Liraglutide May Increase Bone Strength, Study Shows


The GLP-1 receptor agonist liraglutide used to treat patients with type 2 diabetes (T2D) for 26 weeks had no impact on bone resorption, even though subjects lost weight.

Liraglutide treatment also appeared to preserve hip bone mineral density vs placebo. Study findings were published online ahead of print on December 20 in the journal Bone.

"Liraglutide treatment for 26 weeks did not affect bone resorption and preserved hip BMD despite weight loss in patients with T2D, suggesting that liraglutide has some antiresorptive effect," the authors wrote.

Liraglutide is approved to reduce hyperglycemia in adults with T2D and also has been shown in  animal studies to affect bone turnover by decreasing bone resorption. Writing in the background to the study, authors, led by Katrine Hygum, a doctoral student in the department of endocrinology and internal medicine at Aarhus University Hospital in Denmark, point to a reduction in bone turnover in patients with T2D that may be a result of changes in bone signaling and hyperglycemia.

The researchers note that the postprandial incretin response is reduced in T2D patients and that “incretin hormones may also affect bone turnover, but a direct effect of GLP-1 on osteoblasts is controversial.”

In the randomized double-blind clinical trial, 60 adults with T2D were assigned to treatment with liraglutide 1.8 mg daily or placebo for 26 weeks. The primary endpoint was change in p-collagen 1 cross-linked C-terminal telopeptide (p-CTX). P-CTX is a highly responsive marker of bone resorption, the magnitude of which study investigators expected to see decline.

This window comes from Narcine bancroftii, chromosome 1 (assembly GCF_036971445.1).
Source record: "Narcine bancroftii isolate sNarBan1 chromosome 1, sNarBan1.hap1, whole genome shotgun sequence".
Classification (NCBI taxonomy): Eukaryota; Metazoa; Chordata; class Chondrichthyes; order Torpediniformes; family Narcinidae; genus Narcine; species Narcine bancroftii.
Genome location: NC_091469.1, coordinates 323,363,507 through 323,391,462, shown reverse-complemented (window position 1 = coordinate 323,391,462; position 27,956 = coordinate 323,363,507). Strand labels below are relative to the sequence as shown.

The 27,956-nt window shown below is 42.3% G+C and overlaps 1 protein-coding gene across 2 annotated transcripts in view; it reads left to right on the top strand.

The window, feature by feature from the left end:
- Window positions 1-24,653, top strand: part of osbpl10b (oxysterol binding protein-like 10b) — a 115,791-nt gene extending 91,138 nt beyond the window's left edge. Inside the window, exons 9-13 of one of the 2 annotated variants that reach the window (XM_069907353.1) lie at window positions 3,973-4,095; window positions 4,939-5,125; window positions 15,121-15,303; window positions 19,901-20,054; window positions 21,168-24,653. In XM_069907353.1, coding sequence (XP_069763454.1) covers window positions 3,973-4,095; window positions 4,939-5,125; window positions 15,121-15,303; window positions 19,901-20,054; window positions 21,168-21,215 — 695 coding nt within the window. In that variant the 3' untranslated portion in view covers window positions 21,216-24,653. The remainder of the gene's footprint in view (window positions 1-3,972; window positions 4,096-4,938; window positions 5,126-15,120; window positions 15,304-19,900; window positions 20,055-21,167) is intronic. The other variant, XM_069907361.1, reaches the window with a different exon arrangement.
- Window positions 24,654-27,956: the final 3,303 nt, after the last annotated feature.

BMD was assessed at the total hip, femoral neck, and lumbar spine at baseline, 13 weeks, and 26 weeks via DXA. Bone microarchitecture, geometry, and estimated strength also were measured at those points at the right-side radius and tibia via quantitative computed tomography.


  • Among patients treated with liraglutide, CTX increased by 0.07 µg/L (95% CI, 0.03-0.1) and among patients treated with placebo by 0.03 µg/L (95% CI, 0-0.06). Changes were not different between the 2 groups.

  • Subjects in the liraglutide group lost weight from baseline to week 4 (P <.001) that was sustained thereafter.

  • Procollagen type 1 N-terminal propeptide (P1NP), the most sensitive biomarker of bone formation decreased among patients treated with liraglutide from baseline to week 4 (P <.01) but increased between weeks 4 and 13 (P =.03) and remained elevated thereafter.

  • Weight and P1NP did not change among patients treated with placebo.

The authors conclude that the absence of effect of on bone resorption, and the preservation of BMD despite weight loss among T2D patients treated with liraglutide suggests that the GLP-1 receptor agonist may have some antiresorptive effect.

Limitations of the study include the small sample size and while all patients had T2D, not all had an indication for liraglutide and so were not necessarily representative of patients treated in real-world settings.

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